Speaking to the Frankfurter Allgemeine Zeitung, Range said he would await the results of an internal investigation into whether the journalists from the news platform netzpolitik.org had quoted from a classified intelligence report before deciding how to proceed.
His announcement followed a deluge of criticism and accusations that Germany’s prosecutor had “misplaced priorities”, having failed to investigate with any conviction the NSA spying scandal revealed by whistleblower Edward Snowden, and targeting instead the two investigative journalists, Markus Beckedahl and Andre Meister.
In a scathing attack, the leading Green MP Renate Künast, who is also chair of the Bundestag’s legal affairs committee, called the investigation a “humiliation to the rule of law”. She accused Range of disproportionately targeting the two journalists, whilse ignoring the “massive spying and eavesdropping [conducted] by the NSA in Germany”.
Künast told the Kölner Stadt-Anzeiger: “Nothing happened with that. If it wasn’t for investigative journalism, we would know nothing.”…
In articles that appeared on netzpolitik.org in February and April, the two reporters made reference to what is believed to be a genuine intelligence report that had been classified as confidential, which proposed establishing a new intelligence department to monitor the internet, in particular social media networks.
The federal prosecutor’s investigation was triggered by a complaint made by Germany’s domestic intelligence agency, the Office for the Protection of the Constitution (BfV) over the articles, which it said had been based on leaked documents…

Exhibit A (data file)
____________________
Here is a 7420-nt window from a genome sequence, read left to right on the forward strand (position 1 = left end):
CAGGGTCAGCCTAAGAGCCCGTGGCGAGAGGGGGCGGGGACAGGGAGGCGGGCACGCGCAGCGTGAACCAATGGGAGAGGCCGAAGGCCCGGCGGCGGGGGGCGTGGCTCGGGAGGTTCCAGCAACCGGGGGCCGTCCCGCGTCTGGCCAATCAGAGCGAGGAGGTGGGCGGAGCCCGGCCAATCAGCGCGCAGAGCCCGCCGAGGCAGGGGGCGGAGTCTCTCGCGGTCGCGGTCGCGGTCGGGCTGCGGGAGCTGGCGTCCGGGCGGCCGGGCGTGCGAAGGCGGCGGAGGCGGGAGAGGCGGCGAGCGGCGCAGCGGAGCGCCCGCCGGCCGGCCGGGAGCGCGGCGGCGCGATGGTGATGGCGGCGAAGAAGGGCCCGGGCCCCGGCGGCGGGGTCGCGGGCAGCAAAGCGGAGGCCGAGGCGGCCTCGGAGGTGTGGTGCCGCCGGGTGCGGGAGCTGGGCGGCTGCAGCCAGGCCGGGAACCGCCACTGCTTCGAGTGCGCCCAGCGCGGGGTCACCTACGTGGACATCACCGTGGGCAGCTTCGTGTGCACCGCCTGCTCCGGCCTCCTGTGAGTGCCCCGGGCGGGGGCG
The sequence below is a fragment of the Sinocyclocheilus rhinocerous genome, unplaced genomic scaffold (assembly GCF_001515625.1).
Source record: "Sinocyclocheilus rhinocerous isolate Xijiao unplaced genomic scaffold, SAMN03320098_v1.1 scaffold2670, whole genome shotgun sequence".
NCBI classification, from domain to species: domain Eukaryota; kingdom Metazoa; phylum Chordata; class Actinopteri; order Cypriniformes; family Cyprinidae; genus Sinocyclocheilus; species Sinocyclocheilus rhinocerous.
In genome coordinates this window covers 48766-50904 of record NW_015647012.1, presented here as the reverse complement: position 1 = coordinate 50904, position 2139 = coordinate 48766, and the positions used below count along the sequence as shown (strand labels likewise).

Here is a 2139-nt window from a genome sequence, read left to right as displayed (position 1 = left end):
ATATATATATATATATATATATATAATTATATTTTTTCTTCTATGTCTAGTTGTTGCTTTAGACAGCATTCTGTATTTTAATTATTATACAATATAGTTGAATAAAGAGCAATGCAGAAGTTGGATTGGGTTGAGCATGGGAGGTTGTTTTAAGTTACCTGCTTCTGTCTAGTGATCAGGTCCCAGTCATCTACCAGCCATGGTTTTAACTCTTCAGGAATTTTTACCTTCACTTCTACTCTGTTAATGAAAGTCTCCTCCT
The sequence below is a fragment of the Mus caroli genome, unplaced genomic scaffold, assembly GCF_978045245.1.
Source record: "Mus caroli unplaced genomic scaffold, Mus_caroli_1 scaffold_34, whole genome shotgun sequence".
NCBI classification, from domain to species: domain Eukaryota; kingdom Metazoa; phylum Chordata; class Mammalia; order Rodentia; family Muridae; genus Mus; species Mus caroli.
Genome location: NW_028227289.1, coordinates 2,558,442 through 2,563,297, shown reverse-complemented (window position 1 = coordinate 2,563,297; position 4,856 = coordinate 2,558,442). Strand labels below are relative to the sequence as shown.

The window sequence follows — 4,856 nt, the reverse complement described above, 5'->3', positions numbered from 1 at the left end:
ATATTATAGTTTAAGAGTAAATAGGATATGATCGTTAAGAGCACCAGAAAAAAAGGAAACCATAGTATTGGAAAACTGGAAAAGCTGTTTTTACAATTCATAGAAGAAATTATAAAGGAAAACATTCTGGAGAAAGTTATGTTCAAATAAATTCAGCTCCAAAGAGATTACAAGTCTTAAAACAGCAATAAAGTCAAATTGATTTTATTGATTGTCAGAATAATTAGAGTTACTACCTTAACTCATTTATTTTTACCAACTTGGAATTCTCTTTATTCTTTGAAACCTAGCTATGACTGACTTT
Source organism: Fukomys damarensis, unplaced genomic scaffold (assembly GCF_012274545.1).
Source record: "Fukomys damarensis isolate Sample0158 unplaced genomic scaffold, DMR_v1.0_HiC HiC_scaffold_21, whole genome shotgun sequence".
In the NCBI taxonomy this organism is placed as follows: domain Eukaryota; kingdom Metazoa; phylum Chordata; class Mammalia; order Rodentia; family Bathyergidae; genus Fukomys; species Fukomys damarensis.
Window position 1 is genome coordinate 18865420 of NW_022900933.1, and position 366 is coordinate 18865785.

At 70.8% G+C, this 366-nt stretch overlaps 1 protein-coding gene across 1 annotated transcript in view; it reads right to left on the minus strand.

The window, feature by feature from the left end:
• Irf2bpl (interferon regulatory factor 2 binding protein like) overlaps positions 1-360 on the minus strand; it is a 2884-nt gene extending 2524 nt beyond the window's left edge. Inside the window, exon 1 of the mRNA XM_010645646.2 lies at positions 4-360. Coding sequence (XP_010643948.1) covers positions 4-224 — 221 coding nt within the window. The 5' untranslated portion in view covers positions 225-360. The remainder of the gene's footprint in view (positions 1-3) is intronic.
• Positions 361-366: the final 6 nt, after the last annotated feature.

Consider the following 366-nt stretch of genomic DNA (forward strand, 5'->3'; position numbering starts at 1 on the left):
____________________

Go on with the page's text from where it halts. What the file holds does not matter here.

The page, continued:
In an act of solidarity, the research website Correctiv reported itself to the general prosecutor’s office on Friday, saying that it too was “guilty of treason”, at the same time as republishing the controversial documents originally published by netzpolitik.org.
“They should be investigating the whole lot of us!” said Correctiv’s editor-in-chief, Markus Grill. Meanwhile, German lawyers called for the abolition of the offence “journalistic treason”.
The uproar against NSA-style security measures seems to have had the desired effect for now. German justice minister, Heiko Maas, is requesting the dismissal and retirement of the chief federal prosecutor, Harald Range, who initiated the charges against the journalists.
Of course, I wouldn’t expect the same to happen here in the GOUSA. And it hasn’t. Much of our Free Press is owned by entertainment media corporations. They aren’t about the rock the boat. The Democratic Party couldn’t turn out a united demonstration for Free Speech if it threatened the military-industrial complex. Republicans would start wearing armbands if requested. And American Greens don’t seem able to generate a grassroots movement with the energy and smarts to grow into a national party.
Yup. Still a cynic. Mail me a penny postcard when Obama invites Ed Snowden to return home.